Gunther Schuller’s orchestral works include some of the classics of the modern repertoire written for the major orchestras of the world. Prominent among these are several masterful examples in the “Concerto for Orchestra” genre, though not all of them take that title. Most recently, the Boston Symphony Orchestra and James Levine premiered Where the Word Ends in February 2009. Semyon Bychkov and the WDR Symphony Orchestra brought Where the Word Ends to the 2010 Proms in London. An earlier work is Spectra (1958), alongside such works as the Concerto for Orchestra No. 1: Gala Music (1966), written for the Chicago Symphony Orchestra; Concerto for Orchestra No. 2 (1976) for the National Symphony Orchestra; and Farbenspiel (Concerto for Orchestra No. 3) (1985), written for the Berlin Philharmonic. The title of the latter, translatable as “play of colors,” echoes the visual metaphor of Spectra.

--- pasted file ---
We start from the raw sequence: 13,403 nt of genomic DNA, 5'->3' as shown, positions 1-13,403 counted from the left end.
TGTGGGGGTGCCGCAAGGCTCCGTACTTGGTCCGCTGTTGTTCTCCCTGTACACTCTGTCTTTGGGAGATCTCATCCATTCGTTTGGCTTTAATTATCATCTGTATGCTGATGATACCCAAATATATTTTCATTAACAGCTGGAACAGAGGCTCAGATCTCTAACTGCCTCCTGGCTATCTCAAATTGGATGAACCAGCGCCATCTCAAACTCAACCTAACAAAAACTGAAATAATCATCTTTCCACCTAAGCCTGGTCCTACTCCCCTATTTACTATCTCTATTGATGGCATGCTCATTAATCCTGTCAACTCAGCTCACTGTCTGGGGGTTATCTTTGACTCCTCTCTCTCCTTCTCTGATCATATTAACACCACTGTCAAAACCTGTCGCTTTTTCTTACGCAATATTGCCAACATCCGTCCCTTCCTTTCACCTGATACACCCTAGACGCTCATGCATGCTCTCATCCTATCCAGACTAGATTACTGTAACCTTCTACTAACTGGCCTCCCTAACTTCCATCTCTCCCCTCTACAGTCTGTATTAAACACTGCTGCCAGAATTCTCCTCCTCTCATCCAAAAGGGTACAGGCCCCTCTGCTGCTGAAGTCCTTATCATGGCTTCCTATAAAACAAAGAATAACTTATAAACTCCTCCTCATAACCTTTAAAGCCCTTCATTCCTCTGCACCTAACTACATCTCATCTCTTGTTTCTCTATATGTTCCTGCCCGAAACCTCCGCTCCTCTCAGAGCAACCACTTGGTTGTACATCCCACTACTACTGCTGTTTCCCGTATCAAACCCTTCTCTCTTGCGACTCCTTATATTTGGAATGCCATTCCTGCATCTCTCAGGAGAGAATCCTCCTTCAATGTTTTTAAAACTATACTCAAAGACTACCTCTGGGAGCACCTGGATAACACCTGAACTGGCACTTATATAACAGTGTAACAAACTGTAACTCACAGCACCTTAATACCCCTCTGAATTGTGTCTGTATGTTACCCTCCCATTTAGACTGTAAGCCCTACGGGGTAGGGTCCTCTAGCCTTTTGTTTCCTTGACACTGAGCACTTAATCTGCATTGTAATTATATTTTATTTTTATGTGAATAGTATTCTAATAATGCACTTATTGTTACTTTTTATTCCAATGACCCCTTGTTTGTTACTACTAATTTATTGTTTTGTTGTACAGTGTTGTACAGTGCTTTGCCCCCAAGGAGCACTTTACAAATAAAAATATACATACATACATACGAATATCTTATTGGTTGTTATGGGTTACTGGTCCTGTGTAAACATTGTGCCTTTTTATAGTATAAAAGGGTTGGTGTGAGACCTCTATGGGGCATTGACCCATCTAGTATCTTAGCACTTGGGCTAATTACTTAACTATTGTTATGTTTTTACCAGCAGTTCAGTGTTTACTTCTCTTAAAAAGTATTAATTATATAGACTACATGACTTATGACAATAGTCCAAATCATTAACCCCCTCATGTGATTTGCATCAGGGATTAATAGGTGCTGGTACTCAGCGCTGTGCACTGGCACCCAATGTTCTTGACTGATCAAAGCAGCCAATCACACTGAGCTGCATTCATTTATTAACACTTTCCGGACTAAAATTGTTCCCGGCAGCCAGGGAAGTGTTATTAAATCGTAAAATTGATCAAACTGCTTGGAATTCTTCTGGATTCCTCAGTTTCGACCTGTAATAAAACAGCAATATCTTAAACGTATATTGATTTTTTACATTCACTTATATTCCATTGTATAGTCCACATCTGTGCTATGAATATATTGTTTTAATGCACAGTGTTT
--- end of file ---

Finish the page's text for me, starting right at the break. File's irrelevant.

An educator of extraordinary influence, Schuller served on the faculties of the Manhattan School of Music and Yale University; he was, for many years, head of contemporary music activities (succeeding Aaron Copland) as well as a director of the Tanglewood Music Center, and served as President of the New England Conservatory of Music. He has published several books and recently celebrated the release of the first volume of his memoirs.